In another sense, however, and as was hinted earlier, in the contemporary media landscape digital media has been hailed as successfully blurring the lines between producers and consumers, in turn creating a heightened participatory transmedia culture.33 And this heightened participation has had an impact on Red Nose Day. Krystle Lampshire, a member of Comic Relief’s Digital Marketing team, discussed recently how they are now ‘developing tactics to inspire their social media audience to take on active fundraising or increase their overall engagement with the campaign on social media’.34 Part of that heightened engagement now manifests as the ability to follow particular strands of information (or particular threads of plot) from television to the Web and back again, granting audiences the choice over which aspect of the Red Nose Day telethon they follow. For example, in 2015 presenter Dermot O’Leary danced for 24 hours without stopping, and comedian Mark Watson embarked on a 27-hour comedy marathon. The way in which audiences can therefore follow ongoing narratives across multiple media is not only indicative of the way in which Jenkins’ fictional model of transmedia storytelling continues to pervade multiple sites of media production, distribution and consumption in the twenty-first century, but is also reflective of what Jennifer Holt and Kevin Sanson discuss as ‘connected viewing’ – ‘a multiplatform entertainment experience [that] relates to a larger trend across the media industries to integrate digital technology and socially networked communication with traditional screen media practices’.35 But whereas important technological shifts towards connected viewing may have led in such cases to ‘the migration of media and our attention from one screen to many’, in the case of non-fictional Red Nose Day content one observes how the infotainment on offer has become increasingly long-form in ways emblematic of the constant stream of digital media.36 In fact, even compared to the BBC’s transmedia production surrounding Planet Earth Live a few years ago, content has evolved from predominantly short clips for consumption (YouTube, web links, etc.) into sites of continuous participatory engagement that both pervade daily life and reflect daily life via a focus on everyday themes such as dancing, comedy and so on. How, though, does this continuous stream of participatory infotainment infuse with documentary aesthetics when Red Nose Day continues to sprawl across multiple media?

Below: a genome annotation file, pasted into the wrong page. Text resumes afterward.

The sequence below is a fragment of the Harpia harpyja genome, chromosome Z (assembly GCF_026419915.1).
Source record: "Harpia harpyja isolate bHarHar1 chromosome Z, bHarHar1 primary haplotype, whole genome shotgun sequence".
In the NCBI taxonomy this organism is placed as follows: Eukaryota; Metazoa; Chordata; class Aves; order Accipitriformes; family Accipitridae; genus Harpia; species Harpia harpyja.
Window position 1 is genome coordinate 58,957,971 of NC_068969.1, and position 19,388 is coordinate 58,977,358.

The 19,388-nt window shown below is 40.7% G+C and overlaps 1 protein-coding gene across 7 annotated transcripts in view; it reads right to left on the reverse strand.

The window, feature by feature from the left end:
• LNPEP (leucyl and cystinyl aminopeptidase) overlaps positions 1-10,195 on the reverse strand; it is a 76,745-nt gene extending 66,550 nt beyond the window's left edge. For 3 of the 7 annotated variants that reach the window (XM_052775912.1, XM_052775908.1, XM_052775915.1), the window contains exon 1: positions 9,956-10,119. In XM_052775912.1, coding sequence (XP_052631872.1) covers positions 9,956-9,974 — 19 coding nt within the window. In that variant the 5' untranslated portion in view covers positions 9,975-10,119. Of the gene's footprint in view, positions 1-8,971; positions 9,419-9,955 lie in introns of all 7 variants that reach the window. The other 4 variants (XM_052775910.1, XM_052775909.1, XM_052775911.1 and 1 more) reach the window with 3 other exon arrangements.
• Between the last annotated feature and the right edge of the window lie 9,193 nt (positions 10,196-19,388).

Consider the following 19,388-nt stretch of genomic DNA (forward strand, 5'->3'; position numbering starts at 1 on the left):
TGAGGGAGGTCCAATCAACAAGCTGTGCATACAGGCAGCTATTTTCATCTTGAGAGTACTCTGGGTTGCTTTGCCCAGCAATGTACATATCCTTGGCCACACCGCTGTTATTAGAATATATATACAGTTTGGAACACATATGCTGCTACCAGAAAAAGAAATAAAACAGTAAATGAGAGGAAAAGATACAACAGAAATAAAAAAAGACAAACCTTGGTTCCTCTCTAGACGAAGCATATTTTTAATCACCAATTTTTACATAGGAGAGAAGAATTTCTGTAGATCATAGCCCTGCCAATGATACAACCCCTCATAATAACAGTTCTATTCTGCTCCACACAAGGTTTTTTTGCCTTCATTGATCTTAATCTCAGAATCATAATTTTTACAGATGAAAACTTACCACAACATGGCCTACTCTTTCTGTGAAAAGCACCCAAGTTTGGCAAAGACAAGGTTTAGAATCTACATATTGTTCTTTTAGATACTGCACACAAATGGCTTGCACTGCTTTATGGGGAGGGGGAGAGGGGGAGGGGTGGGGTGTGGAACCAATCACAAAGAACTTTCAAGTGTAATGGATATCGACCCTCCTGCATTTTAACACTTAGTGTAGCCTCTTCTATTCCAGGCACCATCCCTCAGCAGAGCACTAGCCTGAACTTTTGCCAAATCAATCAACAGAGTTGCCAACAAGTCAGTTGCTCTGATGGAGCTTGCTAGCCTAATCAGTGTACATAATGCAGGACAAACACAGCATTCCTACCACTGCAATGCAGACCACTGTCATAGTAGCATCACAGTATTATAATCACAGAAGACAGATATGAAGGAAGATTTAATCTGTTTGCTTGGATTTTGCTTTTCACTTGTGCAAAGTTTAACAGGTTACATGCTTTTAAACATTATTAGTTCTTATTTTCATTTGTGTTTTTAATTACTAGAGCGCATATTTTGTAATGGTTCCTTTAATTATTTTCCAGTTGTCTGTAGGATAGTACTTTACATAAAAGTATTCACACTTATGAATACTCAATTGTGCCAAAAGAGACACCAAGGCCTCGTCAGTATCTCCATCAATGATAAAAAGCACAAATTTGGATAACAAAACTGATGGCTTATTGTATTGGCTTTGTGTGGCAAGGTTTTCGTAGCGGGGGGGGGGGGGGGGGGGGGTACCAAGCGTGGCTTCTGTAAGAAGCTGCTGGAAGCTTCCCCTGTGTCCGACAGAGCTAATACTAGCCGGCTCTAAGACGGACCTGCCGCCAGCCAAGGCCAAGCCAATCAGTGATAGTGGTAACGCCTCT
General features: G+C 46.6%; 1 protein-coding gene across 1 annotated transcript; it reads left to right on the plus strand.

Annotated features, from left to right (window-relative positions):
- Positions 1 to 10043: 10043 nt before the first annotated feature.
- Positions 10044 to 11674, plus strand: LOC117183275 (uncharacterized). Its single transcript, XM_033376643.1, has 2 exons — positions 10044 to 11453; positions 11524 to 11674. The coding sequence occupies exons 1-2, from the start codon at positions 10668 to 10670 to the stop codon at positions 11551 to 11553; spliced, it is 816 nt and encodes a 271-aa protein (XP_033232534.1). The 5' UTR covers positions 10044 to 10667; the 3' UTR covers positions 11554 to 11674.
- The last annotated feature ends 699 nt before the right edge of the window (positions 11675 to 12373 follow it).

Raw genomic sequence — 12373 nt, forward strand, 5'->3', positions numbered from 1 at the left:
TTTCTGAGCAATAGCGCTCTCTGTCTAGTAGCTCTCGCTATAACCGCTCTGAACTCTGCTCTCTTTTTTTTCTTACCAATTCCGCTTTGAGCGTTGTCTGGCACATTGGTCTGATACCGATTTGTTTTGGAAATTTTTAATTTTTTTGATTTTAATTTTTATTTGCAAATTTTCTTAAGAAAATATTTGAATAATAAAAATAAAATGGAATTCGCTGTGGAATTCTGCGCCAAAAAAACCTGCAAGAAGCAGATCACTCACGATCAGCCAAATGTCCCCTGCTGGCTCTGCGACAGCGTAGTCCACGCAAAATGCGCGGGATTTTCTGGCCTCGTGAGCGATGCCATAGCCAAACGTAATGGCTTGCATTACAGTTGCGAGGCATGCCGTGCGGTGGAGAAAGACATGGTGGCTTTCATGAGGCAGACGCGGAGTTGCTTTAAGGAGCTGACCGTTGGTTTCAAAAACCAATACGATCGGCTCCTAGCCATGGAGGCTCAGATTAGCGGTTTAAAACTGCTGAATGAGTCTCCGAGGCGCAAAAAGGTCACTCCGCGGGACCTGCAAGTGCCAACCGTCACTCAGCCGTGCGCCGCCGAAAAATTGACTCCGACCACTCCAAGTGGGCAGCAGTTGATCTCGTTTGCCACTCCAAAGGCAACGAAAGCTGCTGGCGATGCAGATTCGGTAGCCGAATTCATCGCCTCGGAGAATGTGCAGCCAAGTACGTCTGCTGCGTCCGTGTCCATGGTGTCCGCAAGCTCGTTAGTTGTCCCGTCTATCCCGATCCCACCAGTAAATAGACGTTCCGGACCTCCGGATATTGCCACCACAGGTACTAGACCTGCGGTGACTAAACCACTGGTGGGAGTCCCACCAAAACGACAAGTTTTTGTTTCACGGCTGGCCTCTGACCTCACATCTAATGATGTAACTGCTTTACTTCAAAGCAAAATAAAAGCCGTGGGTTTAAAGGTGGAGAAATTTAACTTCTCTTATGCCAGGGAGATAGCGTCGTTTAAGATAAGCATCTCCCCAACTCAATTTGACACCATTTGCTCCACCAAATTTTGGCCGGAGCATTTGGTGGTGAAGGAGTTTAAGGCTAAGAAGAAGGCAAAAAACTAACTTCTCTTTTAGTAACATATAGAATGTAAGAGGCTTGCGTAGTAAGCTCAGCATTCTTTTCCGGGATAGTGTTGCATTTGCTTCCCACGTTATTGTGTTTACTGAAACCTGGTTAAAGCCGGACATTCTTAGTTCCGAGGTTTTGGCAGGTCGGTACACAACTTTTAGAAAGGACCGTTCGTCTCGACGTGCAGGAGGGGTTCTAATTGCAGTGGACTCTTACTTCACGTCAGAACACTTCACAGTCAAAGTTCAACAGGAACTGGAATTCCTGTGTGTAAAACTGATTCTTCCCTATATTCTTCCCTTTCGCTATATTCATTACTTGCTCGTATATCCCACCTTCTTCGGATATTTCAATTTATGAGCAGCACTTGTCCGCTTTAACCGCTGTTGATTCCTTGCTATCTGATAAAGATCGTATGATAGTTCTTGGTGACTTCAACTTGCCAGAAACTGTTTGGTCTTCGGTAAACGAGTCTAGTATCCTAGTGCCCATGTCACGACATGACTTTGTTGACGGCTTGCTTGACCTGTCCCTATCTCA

Bill Nichols argues that ‘a documentary practitioner should be able to debate social issues such as the effects of pollution and the nature of sexual identity and explore technical concerns such as the authenticity of archival footage and the consequences of digital technology’.37 But whereas a transmedia documentary project maintains the theoretical underpinning of the documentary form, Siobhan O’Flynn argues that, by definition, ‘a transmedia documentary distributes a narrative across more than one platform, it can be participatory or not, can invite audience-generated content or not, tend to be open and devolving, though not always’.38
Nevertheless, a key point to observe is that, somewhat characteristic of how UK media industries are now approaching digital platforms, transmedia does not always equate to storytelling. Elizabeth Evans discusses how ‘what is most noticeable about the emerging strategies of both Channel 4 and the BBC is their clear attempt to realign the comparative status of broadcasting and digital technologies, with the digital positioned as equal to linear broadcasting.’39 As Evans elaborates, here:
Transmedia strategies operate not just at the level of the text; it is also happening at the level of the channel or at the level of the broadcaster themselves … There is increasingly an emphasis on constructing different story forms that may be bound together by an overarching single transmedia estate – guided by a channel or broadcaster’s brand identity and, in the case of BBC, a single, coherent online space.40